The reality is, many takatāpui don’t have support and love from their whānau and community. They become disowned and are kicked out of their homes and some feel there is no other way, so suicide becomes the only option. We talk about this with our uncles and they talk about how important it is to accept our takatāpui. That korero just blew my mind and to have them, real cowboys say that to us, meant that it really is about being Māori first. He tāngata, he tāngata, he tāngata.

A lot of our young LGBT+ and taka-kids are hurting, suffering and dying and if we can show that love and acceptance is possible, hope is possible, support is possible and we can highlight that through the series then that is success for us.

What do you think about MTS’ new era of Reality TV?

MTS, like any other network, has to keep up with the times and the era of reality tv doesn’t seem to be slowing down any time too soon. Television itself is going through drastic changes – people aren’t watching TV as much and online streaming is in. Content has to be more entertaining, engaging to a degree and reflective of what’s happening globally. I think MTS understands this and are actively seeking content that showcase the reality format.

What surprised you the most about going on this seven-day adventure?

The thing is, I’m a city girl through and through. I knew that I would be challenged — especially with the more adventurous activities like pig hunting and horse riding — but I wanted to show that I wasn’t a total pussy. Okay, so that was a complete failure, but I did it and that was important to me.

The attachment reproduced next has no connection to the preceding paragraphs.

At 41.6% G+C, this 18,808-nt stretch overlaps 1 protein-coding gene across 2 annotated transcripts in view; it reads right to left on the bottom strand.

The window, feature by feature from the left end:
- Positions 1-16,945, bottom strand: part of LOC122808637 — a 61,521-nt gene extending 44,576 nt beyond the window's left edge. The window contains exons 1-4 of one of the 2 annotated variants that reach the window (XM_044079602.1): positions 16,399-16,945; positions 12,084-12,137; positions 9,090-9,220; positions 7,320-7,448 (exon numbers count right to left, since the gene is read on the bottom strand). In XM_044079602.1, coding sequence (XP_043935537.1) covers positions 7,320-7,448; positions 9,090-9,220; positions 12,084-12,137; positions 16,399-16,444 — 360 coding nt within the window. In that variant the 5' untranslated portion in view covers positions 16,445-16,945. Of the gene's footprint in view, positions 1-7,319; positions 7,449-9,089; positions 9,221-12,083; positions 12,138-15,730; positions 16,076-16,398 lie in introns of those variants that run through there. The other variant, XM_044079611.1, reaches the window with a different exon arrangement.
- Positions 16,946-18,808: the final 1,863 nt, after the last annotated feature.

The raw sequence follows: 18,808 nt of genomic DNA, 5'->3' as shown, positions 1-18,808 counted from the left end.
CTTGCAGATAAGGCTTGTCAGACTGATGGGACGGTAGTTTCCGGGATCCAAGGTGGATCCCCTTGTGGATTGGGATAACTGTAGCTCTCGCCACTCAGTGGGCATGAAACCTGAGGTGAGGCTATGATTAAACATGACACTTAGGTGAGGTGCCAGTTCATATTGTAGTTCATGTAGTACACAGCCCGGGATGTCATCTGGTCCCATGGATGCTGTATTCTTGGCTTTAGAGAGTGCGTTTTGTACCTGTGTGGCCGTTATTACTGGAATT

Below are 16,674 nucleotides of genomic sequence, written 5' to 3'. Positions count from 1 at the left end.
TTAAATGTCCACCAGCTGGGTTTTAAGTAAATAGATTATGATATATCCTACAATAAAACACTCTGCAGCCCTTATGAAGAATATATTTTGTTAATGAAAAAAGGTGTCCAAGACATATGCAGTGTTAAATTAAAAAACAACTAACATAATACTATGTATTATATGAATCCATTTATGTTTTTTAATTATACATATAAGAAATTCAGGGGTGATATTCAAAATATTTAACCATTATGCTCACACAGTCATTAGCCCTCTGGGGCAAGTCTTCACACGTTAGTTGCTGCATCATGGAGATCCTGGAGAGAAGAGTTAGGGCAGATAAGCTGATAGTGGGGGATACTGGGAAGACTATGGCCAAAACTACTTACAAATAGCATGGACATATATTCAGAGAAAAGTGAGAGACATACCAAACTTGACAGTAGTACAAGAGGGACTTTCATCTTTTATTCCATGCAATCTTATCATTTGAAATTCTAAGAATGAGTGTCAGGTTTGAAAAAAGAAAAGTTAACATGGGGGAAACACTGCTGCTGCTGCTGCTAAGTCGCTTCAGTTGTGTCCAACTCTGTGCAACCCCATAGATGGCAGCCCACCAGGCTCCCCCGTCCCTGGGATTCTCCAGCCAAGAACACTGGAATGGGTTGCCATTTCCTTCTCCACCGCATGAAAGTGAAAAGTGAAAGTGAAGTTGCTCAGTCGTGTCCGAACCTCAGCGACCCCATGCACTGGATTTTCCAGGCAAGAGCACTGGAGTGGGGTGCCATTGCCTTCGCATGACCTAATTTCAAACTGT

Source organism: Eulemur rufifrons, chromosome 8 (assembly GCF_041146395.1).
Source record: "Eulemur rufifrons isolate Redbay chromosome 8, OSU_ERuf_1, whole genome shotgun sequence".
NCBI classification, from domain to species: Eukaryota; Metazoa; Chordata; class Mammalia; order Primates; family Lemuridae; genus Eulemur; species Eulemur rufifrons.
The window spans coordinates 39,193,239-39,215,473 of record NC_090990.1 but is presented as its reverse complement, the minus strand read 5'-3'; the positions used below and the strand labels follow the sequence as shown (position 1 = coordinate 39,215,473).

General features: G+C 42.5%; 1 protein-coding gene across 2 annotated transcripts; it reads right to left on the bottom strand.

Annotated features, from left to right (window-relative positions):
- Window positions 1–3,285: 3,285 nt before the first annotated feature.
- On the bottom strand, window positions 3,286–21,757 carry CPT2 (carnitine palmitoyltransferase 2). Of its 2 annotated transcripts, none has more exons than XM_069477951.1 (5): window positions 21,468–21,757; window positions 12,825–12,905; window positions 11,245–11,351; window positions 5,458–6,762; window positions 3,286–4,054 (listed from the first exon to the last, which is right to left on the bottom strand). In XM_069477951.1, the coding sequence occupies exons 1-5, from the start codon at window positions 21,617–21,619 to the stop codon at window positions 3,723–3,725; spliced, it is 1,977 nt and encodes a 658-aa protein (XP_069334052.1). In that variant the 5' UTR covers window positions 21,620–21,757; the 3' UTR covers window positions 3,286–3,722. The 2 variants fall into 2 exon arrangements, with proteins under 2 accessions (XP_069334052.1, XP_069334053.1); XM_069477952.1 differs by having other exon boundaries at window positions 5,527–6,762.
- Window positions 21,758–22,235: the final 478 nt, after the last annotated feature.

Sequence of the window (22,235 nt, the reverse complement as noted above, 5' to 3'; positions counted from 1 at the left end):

What did you favourite part about working on the show (especially working with two of your cousins and Mika!)

I love my kwazins Maihi and Jay and that bond strengthened more as a result of the show. My favourite part about working on the show was working with them and learning and laughing and sending each other up — which we did a lot — and discovering heaps of things together.

Mika and I have been friends for a long time and I knew that he would bring something unique and camp to the kaupapa. As a co-producer of the show, alongside the talented Nigel Snowden and Mika, it was so much fun to make and pull together. Stressful at times, but that’s creation for you. Making TV certainly isn’t as glamorous as people may think it is, but when you finish it and watch it for the first time and you’re able to laugh and smile and feel a sense of pride and authenticity, there’s no greater feeling.

As a storyteller, it’s always been important to me to explore layers and to seek truth. But I’m also in this game because I know how important it is to me to share stories of the takatāpui community, the raw, the unfiltered the struggle the joy and the success.

Walking back to the marae from the pub bare foot with my kwazins at 3 am in the morning was a pretty special moment too!

Anything you didn’t enjoy?

Let’s face it – I suck at riding horses and I didn’t enjoy that part much! I was tense and scared for most of the activities, and the camp part was is that my horse knew it so he fully took advantage of that! Horses are bloody smart. Too smart for my liking!

Queens of Panguru is part of Māori Television’s new season launch, including a few other reality TV shows, going to air on 22 March.